THE stabilisation of the HIV/AIDS epidemic in Papua New Guinea has eased some of the pressure on health services in far north Queensland, an Australian academic has told ABC News.
John McBride, James Cook University’s professor of medicine, was speaking at a Pacific region health forum in Cairns last week sponsored by the World Health Organisation.
He said more than 50 clinics had been established in PNG in the past five years, and the national infection rate was stable around 2%.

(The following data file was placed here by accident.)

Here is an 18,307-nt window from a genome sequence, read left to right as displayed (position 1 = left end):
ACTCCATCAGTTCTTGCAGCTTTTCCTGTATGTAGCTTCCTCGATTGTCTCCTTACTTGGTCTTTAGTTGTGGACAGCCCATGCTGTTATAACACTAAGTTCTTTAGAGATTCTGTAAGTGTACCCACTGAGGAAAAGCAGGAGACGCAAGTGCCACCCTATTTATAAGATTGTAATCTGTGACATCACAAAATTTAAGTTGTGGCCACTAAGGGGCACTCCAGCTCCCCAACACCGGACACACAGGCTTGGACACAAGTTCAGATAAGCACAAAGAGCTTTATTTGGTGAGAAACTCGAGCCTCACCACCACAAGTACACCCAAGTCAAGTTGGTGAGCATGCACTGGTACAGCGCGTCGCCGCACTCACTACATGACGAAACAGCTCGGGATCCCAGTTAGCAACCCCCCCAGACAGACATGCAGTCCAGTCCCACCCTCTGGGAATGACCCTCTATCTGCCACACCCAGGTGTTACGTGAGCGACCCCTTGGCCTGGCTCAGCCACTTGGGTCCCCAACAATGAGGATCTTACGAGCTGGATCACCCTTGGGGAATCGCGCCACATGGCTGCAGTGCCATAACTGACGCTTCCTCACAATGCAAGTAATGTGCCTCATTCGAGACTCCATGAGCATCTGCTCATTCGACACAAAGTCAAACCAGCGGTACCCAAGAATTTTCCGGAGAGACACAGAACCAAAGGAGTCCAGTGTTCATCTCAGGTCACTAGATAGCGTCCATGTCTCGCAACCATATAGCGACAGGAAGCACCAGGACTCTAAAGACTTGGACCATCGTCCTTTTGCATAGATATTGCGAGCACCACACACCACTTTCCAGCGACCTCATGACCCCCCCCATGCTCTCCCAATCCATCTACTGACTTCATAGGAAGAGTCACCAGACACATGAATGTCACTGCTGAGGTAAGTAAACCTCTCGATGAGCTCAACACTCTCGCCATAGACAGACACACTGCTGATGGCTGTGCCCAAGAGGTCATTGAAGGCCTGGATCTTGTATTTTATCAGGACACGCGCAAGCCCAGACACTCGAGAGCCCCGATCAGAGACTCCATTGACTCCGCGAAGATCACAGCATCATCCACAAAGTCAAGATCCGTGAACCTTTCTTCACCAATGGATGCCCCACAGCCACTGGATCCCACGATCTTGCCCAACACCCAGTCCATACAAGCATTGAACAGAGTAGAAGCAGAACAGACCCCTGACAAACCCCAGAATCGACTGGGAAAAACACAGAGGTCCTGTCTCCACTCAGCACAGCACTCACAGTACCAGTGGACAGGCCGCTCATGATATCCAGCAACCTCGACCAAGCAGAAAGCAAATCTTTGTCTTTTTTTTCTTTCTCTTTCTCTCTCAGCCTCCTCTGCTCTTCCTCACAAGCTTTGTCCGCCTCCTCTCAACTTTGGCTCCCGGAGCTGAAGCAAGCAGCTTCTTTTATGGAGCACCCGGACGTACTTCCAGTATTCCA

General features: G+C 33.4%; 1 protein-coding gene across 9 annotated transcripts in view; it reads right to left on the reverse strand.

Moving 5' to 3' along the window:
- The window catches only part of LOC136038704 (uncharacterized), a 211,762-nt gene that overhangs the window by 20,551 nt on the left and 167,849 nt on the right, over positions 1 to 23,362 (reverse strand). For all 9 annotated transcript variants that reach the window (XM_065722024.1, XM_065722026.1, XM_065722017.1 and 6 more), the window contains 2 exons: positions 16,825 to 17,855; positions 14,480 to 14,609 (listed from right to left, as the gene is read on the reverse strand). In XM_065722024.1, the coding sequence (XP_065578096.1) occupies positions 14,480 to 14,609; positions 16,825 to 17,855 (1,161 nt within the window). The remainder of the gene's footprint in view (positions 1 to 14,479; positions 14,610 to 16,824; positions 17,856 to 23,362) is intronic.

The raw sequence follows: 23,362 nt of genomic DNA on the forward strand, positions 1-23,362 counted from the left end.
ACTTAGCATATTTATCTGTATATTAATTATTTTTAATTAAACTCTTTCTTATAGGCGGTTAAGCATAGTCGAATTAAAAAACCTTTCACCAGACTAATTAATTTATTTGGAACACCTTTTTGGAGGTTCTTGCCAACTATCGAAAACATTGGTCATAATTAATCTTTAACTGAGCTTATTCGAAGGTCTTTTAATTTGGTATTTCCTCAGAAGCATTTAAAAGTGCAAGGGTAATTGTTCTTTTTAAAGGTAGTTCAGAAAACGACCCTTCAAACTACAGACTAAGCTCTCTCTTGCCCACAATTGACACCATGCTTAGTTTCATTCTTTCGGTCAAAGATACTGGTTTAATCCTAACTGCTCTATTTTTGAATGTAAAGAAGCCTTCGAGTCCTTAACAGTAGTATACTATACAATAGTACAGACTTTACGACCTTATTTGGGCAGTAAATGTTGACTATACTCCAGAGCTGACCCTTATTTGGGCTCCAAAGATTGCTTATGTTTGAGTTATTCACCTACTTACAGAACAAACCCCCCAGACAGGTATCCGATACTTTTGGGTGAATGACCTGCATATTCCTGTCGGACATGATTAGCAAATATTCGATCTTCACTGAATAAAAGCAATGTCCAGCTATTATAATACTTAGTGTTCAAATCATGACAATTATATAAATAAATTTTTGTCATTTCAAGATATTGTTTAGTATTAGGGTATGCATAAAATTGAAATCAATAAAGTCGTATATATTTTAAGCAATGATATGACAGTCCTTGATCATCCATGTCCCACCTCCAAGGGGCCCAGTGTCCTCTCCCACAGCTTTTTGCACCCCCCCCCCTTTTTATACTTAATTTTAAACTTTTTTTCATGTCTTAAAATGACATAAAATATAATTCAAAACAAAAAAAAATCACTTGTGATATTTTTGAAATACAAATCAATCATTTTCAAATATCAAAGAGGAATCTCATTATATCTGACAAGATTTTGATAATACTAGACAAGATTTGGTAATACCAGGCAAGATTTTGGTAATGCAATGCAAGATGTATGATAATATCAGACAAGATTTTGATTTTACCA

He said the new clinics had greatly improved community education.
Prof McBride said the clinics had helped stem the flow of patients seeking treatment in Australia.
“People would get onto a plane down to Cairns with very advanced diseases associated with HIV, because they just couldn’t get the care they needed up in PNG,” he said.
“But that care is now available and those sorts of instances are no longer occurring, so it really has had an impact.
“Before treatments were introduced to PNG, we were concerned about maybe an exodus of people across that porous border from the Torres Strait to Australian health services to seek treatment for HIV, but that really hasn’t occurred,” Prof McBride said. – www.abc.net.au.